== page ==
Skip to content, or skip to search.

Skip to content, or skip to search.

The Heights Report

Wedged between Park Slope and Fort Greene, Prospect Heights has always been the forgotten neighborhood at the heart of Brooklyn's brownstone revival, quietly evolving from seventies poverty to small-scale gentrification—until Frank Gehry's gargantuan Atlantic Yards project last year. Now, this diverse triangle-populated by Caribbean immigrants, African-Americans, and, increasingly, come-lately familes priced out of Park Slope—is a battleground for the meaning of Brooklyn. And it's a perfect illustration of the busts and boons of development: from Flatbush Avenue's invading chain stores to Eastern Parkway's beautifully renovated civic institutions, to the Richard Meier rising above Grand Army Plaza.


Map by Jason Lee  

1. Brooklyn Public Library–Central Library
Grand Army Plaza at Eastern Pkwy.; 718-230-2100
Brooklyn’s central library will soon add a new plaza and a 200-seat auditorium as part of an almost-completed $16.5 million renovation. The children’s reading room is often packed, and parents and nannies show up at 9 a.m. to get tickets to afternoon story time. Telecommuters adore the international reading room—not just for the 1.5 million books in a riot of languages, but also for the free Wi-Fi and plentiful Aeron chairs.

2. Grand Army Plaza Greenmarket
Grand Army Plaza, Prospect Park entrance, every Saturday
Trumansburg Trees rushes fresh-cut evergreens down from Ithaca. But before you pick out a tree, pick out your halibut at the stocked fish market— most of the fish is gone by noon.

3. The Soldiers’ and Sailors’ Arch at Grand Army Plaza
General Sherman laid the cornerstone of our own little Arc de Triomphe. Now there are performances below the arch (where the acoustics aren’t bad) and occasionally within the arch itself, where actors recently staged a Halloween production of F.W. Murnau’s Nosferatu.

4. Pieces
671 Vanderbilt Ave., at Park Pl. 718-857-7211
Owners Colin and Latisha Daring’s Vanderbilt Avenue boutique specializes in tough urban flair with a kick, from small designers (Filippa K, Triko, True Religion), celebs (Gwen Stefani), and their new, ruffled-and-sexy Pieces line.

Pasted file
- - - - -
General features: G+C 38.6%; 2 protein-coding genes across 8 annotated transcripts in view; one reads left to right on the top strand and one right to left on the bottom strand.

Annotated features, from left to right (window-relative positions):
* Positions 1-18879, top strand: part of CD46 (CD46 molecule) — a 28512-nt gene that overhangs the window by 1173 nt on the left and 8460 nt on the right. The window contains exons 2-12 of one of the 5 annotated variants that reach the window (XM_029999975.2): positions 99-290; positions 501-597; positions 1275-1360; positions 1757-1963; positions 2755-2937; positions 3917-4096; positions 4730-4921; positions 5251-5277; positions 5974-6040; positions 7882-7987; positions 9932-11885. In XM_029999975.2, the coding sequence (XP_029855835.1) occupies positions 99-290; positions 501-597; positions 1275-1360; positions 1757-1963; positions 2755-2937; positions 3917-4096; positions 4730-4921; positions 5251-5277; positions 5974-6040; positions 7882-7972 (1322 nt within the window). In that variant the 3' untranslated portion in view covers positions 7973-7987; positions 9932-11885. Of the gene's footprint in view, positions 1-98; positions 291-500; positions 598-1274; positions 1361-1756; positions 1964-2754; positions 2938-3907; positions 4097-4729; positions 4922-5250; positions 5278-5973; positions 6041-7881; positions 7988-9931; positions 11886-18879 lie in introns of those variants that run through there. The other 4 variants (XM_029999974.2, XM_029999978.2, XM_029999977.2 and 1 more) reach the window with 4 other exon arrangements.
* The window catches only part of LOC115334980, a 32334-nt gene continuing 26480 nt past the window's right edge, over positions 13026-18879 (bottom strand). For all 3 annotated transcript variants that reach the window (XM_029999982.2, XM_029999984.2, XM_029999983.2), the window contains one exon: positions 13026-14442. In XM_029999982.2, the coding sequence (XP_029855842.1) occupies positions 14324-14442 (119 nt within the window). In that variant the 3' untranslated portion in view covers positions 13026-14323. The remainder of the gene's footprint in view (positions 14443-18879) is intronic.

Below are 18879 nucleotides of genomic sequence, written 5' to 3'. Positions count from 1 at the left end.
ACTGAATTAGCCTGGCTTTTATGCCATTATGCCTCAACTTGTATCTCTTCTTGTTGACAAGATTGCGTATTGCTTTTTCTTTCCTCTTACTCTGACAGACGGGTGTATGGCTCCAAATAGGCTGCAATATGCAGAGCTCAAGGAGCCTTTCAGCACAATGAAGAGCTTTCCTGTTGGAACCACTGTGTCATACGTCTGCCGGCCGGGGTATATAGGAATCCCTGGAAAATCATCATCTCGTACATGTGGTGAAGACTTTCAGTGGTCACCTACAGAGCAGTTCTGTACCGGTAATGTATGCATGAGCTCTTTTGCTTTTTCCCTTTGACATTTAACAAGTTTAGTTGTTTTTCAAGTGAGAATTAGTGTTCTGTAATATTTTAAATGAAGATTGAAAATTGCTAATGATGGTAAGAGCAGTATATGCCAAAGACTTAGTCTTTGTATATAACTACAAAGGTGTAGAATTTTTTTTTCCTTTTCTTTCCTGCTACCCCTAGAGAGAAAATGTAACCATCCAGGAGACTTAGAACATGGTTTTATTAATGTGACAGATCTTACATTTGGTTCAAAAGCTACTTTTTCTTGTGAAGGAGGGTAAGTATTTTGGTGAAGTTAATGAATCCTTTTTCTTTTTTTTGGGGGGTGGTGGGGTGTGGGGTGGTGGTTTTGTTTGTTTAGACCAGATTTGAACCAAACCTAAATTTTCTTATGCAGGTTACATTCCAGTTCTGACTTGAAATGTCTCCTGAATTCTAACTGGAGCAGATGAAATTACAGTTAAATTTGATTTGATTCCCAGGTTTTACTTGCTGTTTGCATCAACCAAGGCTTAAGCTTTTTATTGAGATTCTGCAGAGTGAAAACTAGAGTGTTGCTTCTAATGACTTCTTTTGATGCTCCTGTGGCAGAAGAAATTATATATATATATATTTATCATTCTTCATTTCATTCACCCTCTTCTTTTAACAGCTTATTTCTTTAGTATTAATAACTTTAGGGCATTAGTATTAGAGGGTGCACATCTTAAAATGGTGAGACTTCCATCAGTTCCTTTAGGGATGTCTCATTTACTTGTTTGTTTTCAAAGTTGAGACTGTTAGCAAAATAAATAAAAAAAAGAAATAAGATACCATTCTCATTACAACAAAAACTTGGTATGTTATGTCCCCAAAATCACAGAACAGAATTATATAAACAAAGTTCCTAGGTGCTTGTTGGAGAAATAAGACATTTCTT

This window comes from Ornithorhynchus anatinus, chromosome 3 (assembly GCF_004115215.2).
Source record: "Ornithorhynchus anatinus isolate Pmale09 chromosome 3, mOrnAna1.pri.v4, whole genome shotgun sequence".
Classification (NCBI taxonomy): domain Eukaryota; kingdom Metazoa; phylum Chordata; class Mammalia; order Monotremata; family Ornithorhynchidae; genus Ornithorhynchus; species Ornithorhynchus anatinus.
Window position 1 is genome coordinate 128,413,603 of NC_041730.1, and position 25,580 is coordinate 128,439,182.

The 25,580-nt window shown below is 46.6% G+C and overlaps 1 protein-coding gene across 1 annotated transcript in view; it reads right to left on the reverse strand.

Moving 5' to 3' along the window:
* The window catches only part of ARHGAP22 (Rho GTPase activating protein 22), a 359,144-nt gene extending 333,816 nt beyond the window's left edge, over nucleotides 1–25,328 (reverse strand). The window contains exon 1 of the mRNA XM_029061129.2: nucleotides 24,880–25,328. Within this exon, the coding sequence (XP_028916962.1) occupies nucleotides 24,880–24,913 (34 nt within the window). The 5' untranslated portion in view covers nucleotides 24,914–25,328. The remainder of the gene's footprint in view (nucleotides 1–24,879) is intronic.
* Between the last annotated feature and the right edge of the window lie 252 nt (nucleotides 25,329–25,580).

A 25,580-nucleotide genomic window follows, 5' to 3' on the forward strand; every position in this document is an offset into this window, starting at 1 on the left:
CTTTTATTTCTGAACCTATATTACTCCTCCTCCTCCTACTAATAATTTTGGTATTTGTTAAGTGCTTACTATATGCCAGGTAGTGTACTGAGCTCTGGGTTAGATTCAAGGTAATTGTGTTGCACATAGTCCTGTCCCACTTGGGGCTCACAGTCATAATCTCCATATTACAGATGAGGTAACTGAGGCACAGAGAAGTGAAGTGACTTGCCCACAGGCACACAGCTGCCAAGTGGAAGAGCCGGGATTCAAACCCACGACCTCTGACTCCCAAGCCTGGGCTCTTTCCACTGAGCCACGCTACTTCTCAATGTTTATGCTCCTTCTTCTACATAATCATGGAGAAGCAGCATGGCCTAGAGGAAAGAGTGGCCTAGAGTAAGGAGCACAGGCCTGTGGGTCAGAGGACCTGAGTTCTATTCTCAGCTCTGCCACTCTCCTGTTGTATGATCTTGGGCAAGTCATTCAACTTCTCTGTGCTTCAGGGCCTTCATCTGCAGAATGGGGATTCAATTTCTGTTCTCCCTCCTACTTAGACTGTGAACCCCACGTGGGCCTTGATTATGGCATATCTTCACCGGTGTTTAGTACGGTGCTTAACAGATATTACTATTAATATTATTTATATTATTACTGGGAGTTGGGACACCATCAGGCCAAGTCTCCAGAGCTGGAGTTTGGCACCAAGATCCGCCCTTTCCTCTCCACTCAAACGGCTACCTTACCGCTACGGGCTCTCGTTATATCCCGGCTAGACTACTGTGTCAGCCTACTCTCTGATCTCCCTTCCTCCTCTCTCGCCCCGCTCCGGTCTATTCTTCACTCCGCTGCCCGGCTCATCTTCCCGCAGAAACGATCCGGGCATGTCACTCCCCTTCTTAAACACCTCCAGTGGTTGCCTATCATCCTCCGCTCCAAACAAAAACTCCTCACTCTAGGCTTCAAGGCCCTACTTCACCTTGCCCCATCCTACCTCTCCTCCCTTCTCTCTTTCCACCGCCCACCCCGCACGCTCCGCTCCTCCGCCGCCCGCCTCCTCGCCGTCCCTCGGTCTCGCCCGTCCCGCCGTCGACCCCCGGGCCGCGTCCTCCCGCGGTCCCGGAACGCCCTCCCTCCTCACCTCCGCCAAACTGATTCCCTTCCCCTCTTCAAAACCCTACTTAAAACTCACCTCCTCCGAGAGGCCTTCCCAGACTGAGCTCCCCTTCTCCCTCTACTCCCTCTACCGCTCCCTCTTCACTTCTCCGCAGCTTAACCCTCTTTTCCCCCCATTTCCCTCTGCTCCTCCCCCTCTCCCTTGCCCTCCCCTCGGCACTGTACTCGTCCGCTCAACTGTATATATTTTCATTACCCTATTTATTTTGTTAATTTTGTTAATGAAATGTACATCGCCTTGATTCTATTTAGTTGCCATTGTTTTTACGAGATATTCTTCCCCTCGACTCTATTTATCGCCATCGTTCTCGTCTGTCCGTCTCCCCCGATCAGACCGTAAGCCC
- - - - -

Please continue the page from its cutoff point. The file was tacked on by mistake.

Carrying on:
5. Joyce
646 Vanderbilt Ave., nr. Park Pl. 718-623-7470
Telecommuting freelancers are already clogging up this stylish little bakery, which opened in September. Joyce Quitasol serves Gorilla coffee, homemade granola ($4), tasty lemon tarts ($4), and light vanilla madeleines ($1), but the Bourbon pecan cookies (75 cents) are especially addictive.

The cheese at Delicacies.  

6. Delicacies
639 Vanderbilt Ave., nr. Prospect Pl.; 718-622-1255
Until Prospect Heights gets a Whole Foods, this tiny gourmet grocer bridges the gap between Key Foods and the finer things, with hard-to-find spices, fresh ravioli, and excellent cheeses. If you miss the Greenmarket, get your baguettes here.

7. Fabrica LLC
619 Vanderbilt Ave., nr. St. Marks Ave.; 718-398-3831
In addition to full-service interior design and upholstery, designer Demi Adeniran presides over a selective and surprisingly affordable collection of restored mid-century finds, handblown glassware, and durable children’s toys.

8. Bob Law’s Seafood Café
637 Vanderbilt Ave., nr. St. Marks Ave.; 718-789-4060
Civil-rights activist and talk-radio vet Bob Law (“Night Talk With Bob Law”) serves up giant orders of southern-style shrimp, whiting, and catfish (fried, blackened, or broiled), with ample sides of mac-and-cheese, greens, and biscuits. The bargain meal (catfish, shrimp, bread, and two large sides for just $29.99) easily feeds four.

Current Issue
Subscribe to New York

Give a Gift